#YouKnowHerName Unites Twitter In Outrage Over Halifax Child Pornography Case

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Sentencing in a Canadian child pornography case that has received international attention has come down in a Halifax courtroom today. But in published coverage, no one can know who it is that was sentenced, or the name of his victim. In light of that, #youknowhername is being used online in lieu of the victim's name.

As determined by a publication ban that came down in September, coverage of this "prominent Halifax pornography case" cannot name the accused or the victim since the former was under 18 when the event occurred, reported Canada.com.

The defendant is now 20, however, which has caused an uproar online as people (particularly reporters) note that the lack of names prevents the case from making an impact that could change future sentences, or even behaviour that could prevent these crimes from happening at all. The victim died after she attempted suicide in 2013, and her parents have been outspoken on the issue.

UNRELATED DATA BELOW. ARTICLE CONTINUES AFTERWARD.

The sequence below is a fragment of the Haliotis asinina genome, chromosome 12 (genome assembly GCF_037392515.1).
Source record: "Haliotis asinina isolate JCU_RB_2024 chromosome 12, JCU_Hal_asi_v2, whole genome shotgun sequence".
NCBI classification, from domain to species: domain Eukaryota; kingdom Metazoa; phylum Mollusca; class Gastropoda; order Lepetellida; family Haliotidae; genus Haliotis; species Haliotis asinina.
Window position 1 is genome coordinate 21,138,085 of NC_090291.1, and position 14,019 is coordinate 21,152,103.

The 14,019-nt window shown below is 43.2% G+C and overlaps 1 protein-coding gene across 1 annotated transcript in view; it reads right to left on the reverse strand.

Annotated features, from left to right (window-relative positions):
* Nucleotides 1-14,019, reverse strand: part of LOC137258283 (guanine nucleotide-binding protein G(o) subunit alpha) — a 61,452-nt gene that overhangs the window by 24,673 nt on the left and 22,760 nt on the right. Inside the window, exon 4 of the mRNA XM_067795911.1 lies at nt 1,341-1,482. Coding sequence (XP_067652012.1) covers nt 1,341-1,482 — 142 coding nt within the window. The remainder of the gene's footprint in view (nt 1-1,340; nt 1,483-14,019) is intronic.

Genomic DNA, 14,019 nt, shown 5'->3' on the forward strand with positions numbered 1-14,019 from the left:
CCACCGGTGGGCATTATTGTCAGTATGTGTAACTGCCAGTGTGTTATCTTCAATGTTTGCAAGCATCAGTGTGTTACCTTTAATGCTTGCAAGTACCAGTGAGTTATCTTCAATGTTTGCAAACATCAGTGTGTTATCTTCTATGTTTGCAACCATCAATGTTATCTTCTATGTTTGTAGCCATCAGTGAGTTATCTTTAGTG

Started by Halifax freelance journalist Hilary Beaumont, who is reporting on the case, the hashtag #youknowhername has been picked up around the world and was trending on Twitter Thursday afternoon.

The frustration and outrage against the facts of the case have been compounded by the inability of the press to fully report it after the publication ban, but prior to the ban, the details were widely reported internationally. The victim was 15 when she was raped in 2011 at a small gathering, during which a photo was taken of the act. The photo was widely distributed, and according to the victim's parents she suffered unrelenting cyber-bullying and abuse after.

The 20 year-old defendant, who plead guilty in September, was given no jail time and must take a course on sexual harassment.